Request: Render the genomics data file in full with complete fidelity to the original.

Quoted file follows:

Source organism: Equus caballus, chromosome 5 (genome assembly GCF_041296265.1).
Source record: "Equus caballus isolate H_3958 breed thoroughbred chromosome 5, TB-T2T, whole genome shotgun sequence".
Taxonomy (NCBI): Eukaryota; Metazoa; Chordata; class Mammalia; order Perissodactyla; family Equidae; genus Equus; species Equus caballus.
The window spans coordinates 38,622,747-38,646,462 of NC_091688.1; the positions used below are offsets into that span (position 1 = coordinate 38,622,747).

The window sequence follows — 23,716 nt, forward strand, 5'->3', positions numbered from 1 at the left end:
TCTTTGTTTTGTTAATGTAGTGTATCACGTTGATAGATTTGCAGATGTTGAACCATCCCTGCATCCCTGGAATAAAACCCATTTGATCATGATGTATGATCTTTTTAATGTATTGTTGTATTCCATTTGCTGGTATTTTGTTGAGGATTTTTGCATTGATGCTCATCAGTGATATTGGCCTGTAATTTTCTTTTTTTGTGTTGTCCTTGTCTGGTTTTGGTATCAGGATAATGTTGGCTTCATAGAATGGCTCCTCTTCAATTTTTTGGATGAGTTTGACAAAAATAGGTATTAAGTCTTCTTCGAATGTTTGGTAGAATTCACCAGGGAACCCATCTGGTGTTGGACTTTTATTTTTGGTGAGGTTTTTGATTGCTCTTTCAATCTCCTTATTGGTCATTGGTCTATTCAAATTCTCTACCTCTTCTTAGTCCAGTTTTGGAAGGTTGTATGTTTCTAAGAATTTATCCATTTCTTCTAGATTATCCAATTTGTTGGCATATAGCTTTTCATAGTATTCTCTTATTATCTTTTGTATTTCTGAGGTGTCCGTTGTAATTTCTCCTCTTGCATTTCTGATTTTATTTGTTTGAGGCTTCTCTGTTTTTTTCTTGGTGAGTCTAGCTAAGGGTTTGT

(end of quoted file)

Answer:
Source organism: Equus caballus, chromosome 5 (genome assembly GCF_041296265.1).
Source record: "Equus caballus isolate H_3958 breed thoroughbred chromosome 5, TB-T2T, whole genome shotgun sequence".
Taxonomy (NCBI): Eukaryota; Metazoa; Chordata; class Mammalia; order Perissodactyla; family Equidae; genus Equus; species Equus caballus.
The window spans coordinates 38,622,747-38,646,462 of NC_091688.1; the positions used below are offsets into that span (position 1 = coordinate 38,622,747).

The window sequence follows — 23,716 nt, forward strand, 5'->3', positions numbered from 1 at the left end:
TCTTTGTTTTGTTAATGTAGTGTATCACGTTGATAGATTTGCAGATGTTGAACCATCCCTGCATCCCTGGAATAAAACCCATTTGATCATGATGTATGATCTTTTTAATGTATTGTTGTATTCCATTTGCTGGTATTTTGTTGAGGATTTTTGCATTGATGCTCATCAGTGATATTGGCCTGTAATTTTCTTTTTTTGTGTTGTCCTTGTCTGGTTTTGGTATCAGGATAATGTTGGCTTCATAGAATGGCTCCTCTTCAATTTTTTGGATGAGTTTGACAAAAATAGGTATTAAGTCTTCTTCGAATGTTTGGTAGAATTCACCAGGGAACCCATCTGGTGTTGGACTTTTATTTTTGGTGAGGTTTTTGATTGCTCTTTCAATCTCCTTATTGGTCATTGGTCTATTCAAATTCTCTACCTCTTCTTAGTCCAGTTTTGGAAGGTTGTATGTTTCTAAGAATTTATCCATTTCTTCTAGATTATCCAATTTGTTGGCATATAGCTTTTCATAGTATTCTCTTATTATCTTTTGTATTTCTGAGGTGTCCGTTGTAATTTCTCCTCTTGCATTTCTGATTTTATTTGTTTGAGGCTTCTCTGTTTTTTTCTTGGTGAGTCTAGCTAAGGGTTTGT